Trey Lauderdale, Founder & President of Voalte outlines three proven steps critical to a successful mobile health strategy for healthcare providers.
As we become increasingly dependent on smartphones in our professional and personal lives, all types of businesses are discovering innovative ways to use smartphones to simplify communications, improve efficiency and increase profits. It makes sense that hospitals are getting in on the trend.
Unfortunately, it’s not quite as simple as arming your caregivers with smartphones and sending them out on the hospital floor. Like most new technologies that offer potentially huge benefits, smartphones require you to have a solid plan in place for a smooth transition. Here are three steps we’ve found to be crucial to a successful smartphone strategy:
1. Prepare your infrastructure and train your staff.
Start with a thorough site assessment to determine whether your hospital’s physical and digital landscape can handle your new mobile device traffic. Be sure to involve all stakeholders at this stage so every group can express their concerns and expectations.
Also consider data, text and voice transmission on your Wi-Fi network. For the most cost-effective results, extensibility is key: You need to be able to adapt rapidly, with a platform that changes and grows without becoming obsolete. That means you need a partner to work with your clinical and IT teams to facilitate the technical implementation of data and voice servers. You also need to consider critical integrations with alarm management middleware.
One leading pediatric hospital in Texas kicked off its smartphone strategy with a thorough evaluation of the existing wireless network. When we discovered the system was not optimized for voice calls, we were able to solve the problem early before getting too far into the implementation.
Once the system is functioning, you still need strong customer service support for your IT team. For your caregivers, you’ll need ongoing training and support, including access to a support team that can answer questions quickly.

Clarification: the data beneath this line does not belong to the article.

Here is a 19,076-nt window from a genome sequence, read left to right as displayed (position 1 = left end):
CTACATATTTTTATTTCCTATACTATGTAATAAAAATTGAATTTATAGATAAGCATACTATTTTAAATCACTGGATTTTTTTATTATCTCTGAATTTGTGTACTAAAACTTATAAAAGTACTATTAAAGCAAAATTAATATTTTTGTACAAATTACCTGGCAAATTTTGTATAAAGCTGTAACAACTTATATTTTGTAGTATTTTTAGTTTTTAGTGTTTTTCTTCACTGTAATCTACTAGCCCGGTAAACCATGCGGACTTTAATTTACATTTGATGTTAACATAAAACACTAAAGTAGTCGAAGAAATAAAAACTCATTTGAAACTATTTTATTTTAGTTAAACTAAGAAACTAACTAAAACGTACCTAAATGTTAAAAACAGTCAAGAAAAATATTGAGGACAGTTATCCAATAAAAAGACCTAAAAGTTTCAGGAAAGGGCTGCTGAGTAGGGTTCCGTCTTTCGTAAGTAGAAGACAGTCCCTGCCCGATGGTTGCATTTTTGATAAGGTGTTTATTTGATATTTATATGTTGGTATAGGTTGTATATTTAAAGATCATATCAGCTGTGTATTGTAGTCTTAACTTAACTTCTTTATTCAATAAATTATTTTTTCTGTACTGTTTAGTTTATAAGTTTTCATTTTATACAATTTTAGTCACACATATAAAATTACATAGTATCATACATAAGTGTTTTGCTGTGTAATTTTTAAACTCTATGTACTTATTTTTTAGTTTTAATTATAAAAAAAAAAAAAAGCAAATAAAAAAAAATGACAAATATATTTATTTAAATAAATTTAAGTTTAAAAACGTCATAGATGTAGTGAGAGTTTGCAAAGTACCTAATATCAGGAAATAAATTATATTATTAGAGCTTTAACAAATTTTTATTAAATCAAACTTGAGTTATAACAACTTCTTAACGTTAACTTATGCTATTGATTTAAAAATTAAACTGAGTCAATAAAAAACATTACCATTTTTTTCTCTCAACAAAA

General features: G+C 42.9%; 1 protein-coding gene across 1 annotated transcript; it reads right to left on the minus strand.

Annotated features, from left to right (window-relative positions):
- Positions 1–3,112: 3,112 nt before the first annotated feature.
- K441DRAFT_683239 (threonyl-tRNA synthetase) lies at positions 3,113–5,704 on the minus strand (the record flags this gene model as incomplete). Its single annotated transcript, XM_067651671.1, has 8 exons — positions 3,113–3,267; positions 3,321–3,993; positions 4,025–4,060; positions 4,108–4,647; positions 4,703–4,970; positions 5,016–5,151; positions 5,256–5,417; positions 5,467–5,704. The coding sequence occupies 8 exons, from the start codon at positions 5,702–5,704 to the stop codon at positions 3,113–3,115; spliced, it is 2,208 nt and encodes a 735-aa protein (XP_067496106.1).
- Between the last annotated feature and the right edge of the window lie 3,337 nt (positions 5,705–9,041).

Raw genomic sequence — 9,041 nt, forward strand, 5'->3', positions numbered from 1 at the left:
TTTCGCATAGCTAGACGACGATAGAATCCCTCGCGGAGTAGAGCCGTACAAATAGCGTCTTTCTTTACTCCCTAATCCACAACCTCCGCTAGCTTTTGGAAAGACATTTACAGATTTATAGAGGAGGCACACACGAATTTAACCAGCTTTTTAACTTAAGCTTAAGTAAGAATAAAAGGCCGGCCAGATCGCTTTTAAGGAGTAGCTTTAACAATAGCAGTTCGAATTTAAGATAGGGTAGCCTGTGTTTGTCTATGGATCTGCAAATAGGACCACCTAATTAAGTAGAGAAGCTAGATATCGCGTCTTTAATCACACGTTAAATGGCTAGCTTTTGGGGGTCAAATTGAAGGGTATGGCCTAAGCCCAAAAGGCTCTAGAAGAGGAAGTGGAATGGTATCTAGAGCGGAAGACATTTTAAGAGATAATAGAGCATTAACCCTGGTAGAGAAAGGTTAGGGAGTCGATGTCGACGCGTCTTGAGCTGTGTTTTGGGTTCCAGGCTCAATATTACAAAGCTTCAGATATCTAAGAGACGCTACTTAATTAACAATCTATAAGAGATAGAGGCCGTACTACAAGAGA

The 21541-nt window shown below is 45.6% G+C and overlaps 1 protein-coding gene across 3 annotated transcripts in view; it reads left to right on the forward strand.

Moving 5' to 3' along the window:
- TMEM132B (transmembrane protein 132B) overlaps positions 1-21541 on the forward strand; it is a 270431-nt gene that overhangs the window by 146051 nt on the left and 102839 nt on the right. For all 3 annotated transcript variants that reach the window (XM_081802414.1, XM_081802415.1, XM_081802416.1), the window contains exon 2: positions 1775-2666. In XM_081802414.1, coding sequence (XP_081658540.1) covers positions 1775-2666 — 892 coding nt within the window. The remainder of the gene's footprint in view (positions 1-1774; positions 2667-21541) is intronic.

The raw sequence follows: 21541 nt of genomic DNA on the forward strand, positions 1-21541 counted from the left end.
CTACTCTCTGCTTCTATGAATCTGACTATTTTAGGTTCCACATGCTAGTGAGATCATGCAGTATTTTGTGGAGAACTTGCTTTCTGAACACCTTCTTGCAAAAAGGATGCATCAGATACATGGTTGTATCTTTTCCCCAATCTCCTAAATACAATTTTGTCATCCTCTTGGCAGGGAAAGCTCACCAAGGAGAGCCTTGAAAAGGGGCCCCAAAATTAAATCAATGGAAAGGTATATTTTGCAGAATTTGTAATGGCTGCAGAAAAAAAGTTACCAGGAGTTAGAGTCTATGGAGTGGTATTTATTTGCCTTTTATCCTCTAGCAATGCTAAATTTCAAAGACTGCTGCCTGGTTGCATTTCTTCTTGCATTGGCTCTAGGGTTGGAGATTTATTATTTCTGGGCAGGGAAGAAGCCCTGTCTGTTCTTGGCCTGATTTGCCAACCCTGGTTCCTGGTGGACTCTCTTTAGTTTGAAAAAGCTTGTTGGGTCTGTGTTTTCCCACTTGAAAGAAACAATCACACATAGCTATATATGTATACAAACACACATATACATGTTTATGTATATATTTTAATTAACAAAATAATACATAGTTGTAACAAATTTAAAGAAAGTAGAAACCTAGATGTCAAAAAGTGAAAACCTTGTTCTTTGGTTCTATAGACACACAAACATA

2. Plan for charging, carrying and maintaining your smartphones.
Smartphones don’t add value if you can’t keep them up and running. Battery cases are essential for protection and keeping caregivers connected through a long shift. Add a screen shield to protect against accidental splatters, and a smartphone becomes a rugged, clinical-grade device. For ease of use and comfort, a custom holster can make all the difference for nurses on the go.
Some other considerations involve how to assign smartphones. Will they be shared devices or one-to-one? How will you charge and store them securely when they are not in use?
We’ve found that a shared device model not only saves on the number of smartphones you need to buy, but also gives you complete control of the applications on each device, and the ability to manage how the phones run on your secure VoIP Wi-Fi network.
One of the country’s top hospitals has had great success using a shared iPhone® plan. A check-in/check-out system requires nurses to sign out iPhones at the beginning of a shift and sign them back in before going home, which decreases the number of lost devices significantly.
As with any change in workflow, you will need to update your policies and procedures to address a range of concerns. Important protocols range from how to replace external batteries to the proper etiquette for nurse-physician communication.
3. Manage and update your smartphones.
Mobile device management (MDM) is a hot topic, and with good reason. Once your caregivers are using smartphones, you need the ability to download applications, update operating systems and make repairs when needed. As part of your broader security initiative, consider MDM solutions such as password protection, lockout protocols and provision access.
Of course, most important is ensuring that your MDM functions are transparent to caregivers and don’t impede their workflow. The pediatric hospital in Texas is successfully managing iPhones at multiple locations, using MDM functions to change Wi-Fi settings remotely, upgrade software and restrict access to unapproved apps. They also use web clips (shortcuts to web pages that are added to the home screen) to share information with their caregivers quickly and easily, without enabling the iPhones to browse the Internet. Beyond managing current applications, they are also finding new uses to fully optimize their smartphones for a range of functions.
Smartphones hold great potential to simplify the way caregivers communicate, collaborate and gather information. Take the proper steps before jumping in, and you’re more likely to make a smooth transition.
About the Author
Trey Lauderdale is Founder and President of Voalte, a leading mHealth technology company that provides a fully integrated and dependable clinical communication system that healthcare professionals want, enjoy and effectively use. More than 8,000 Voalte iPhones are currently in use at 29 hospitals throughout the United States.
Latest posts by Fred Pennic (see all)
- 3 Big Predictions for the Global Healthcare Market in 2014 - December 9, 2013
- 7 Security Trends Healthcare Organizations Will Confront in 2014 - December 6, 2013
- NYC Starts $100M Biotech Fund To Invest in Life Sciences Companies - December 4, 2013